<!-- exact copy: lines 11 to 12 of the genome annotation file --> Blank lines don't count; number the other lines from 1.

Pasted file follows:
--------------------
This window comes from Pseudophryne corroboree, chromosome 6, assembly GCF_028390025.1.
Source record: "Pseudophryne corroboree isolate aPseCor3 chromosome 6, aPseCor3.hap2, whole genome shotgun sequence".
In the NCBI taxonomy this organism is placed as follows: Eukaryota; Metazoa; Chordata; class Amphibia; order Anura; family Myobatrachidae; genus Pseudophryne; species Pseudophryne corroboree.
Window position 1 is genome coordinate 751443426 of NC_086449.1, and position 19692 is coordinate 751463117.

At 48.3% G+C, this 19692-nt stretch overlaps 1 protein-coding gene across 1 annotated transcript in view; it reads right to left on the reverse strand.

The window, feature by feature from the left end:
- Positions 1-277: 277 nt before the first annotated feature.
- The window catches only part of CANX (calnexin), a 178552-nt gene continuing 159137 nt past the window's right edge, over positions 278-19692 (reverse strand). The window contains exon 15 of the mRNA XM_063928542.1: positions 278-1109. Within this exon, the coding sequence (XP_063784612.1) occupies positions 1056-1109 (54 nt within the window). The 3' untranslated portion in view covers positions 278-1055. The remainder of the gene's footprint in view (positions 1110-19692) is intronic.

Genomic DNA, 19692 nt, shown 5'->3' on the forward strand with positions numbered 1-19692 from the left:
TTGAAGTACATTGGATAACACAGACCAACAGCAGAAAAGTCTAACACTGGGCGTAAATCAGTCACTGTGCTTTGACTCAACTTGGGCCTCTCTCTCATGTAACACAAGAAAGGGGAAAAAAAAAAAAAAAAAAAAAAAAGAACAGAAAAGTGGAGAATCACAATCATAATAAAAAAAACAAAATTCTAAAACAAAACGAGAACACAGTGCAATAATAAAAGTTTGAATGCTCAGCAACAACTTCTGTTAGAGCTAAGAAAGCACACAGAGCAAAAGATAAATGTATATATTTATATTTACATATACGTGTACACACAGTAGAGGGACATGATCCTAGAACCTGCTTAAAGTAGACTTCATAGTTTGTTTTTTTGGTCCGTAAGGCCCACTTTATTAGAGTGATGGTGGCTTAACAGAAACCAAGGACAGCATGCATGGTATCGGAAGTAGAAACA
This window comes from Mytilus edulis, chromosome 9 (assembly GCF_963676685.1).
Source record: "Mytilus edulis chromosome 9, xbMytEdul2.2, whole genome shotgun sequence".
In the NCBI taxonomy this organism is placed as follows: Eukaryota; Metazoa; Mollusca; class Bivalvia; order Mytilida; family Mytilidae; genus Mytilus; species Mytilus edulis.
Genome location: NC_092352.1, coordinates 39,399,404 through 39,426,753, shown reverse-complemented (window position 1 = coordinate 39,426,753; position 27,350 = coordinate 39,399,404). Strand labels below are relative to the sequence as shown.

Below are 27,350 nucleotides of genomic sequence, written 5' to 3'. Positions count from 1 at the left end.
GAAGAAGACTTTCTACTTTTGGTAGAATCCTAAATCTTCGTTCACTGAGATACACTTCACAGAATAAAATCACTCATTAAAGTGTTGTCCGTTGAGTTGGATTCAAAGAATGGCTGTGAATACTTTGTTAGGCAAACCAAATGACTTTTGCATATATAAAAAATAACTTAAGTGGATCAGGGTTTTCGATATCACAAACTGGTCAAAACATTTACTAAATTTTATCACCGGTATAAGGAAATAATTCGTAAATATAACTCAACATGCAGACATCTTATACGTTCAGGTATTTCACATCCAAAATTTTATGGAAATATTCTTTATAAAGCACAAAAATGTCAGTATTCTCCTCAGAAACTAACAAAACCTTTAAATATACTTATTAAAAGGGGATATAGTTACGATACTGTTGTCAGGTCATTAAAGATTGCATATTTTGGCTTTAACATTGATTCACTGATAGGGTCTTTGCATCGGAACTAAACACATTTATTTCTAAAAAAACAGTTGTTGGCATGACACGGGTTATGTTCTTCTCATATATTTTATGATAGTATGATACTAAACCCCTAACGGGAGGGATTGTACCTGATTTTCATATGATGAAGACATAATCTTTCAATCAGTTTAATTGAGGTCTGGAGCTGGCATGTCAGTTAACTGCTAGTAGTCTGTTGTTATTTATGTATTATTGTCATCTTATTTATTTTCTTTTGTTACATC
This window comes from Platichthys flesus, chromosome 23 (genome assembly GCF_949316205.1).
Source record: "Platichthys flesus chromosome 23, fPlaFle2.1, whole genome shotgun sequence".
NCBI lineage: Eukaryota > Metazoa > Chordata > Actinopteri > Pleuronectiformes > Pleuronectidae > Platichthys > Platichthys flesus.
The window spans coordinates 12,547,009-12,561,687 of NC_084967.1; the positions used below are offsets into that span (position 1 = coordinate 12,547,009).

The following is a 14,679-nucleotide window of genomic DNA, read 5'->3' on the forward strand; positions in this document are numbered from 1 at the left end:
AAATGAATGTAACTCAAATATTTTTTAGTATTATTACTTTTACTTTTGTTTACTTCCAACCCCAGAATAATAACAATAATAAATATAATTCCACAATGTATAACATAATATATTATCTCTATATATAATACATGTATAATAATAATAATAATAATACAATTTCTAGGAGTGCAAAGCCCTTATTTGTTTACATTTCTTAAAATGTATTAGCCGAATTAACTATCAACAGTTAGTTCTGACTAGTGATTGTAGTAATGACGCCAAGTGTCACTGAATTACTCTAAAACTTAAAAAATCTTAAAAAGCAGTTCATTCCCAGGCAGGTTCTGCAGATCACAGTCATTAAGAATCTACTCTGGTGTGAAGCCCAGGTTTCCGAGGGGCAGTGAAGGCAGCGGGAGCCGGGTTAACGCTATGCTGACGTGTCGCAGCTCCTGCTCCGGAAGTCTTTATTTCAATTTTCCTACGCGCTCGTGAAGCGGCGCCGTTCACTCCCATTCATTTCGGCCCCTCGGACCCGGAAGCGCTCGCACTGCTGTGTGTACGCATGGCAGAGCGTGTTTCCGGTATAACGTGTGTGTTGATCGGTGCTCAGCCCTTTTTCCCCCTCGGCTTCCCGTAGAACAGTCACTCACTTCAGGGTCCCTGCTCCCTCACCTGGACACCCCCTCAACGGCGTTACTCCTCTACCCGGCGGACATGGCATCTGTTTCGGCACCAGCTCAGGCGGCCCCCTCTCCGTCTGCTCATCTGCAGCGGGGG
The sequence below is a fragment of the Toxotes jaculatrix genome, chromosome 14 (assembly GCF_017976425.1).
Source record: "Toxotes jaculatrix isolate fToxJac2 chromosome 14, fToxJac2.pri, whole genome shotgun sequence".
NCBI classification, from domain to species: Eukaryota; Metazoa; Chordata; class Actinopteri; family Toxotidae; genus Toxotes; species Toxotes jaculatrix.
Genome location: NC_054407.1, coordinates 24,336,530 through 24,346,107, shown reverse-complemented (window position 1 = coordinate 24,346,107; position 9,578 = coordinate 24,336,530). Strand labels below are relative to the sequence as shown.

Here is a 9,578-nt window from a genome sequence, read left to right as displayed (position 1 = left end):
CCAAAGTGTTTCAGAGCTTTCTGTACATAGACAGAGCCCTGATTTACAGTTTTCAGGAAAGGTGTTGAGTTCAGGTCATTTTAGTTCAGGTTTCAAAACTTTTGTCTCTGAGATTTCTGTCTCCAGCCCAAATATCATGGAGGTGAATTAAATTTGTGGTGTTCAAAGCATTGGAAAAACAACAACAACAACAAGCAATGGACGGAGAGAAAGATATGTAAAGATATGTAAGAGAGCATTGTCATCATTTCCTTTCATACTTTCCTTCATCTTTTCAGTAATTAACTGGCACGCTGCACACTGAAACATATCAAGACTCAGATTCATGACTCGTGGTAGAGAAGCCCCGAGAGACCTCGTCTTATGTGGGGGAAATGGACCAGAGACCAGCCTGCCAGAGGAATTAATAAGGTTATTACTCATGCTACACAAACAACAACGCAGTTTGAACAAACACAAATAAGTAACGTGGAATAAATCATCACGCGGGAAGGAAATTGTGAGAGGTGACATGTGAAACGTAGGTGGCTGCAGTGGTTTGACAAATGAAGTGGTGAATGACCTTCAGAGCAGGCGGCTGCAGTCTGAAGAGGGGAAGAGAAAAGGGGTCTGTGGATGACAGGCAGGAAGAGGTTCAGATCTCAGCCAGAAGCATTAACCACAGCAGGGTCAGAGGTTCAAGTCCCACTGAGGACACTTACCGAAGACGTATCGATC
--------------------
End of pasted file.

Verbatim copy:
This window comes from Mytilus edulis, chromosome 9 (assembly GCF_963676685.1).
Source record: "Mytilus edulis chromosome 9, xbMytEdul2.2, whole genome shotgun sequence".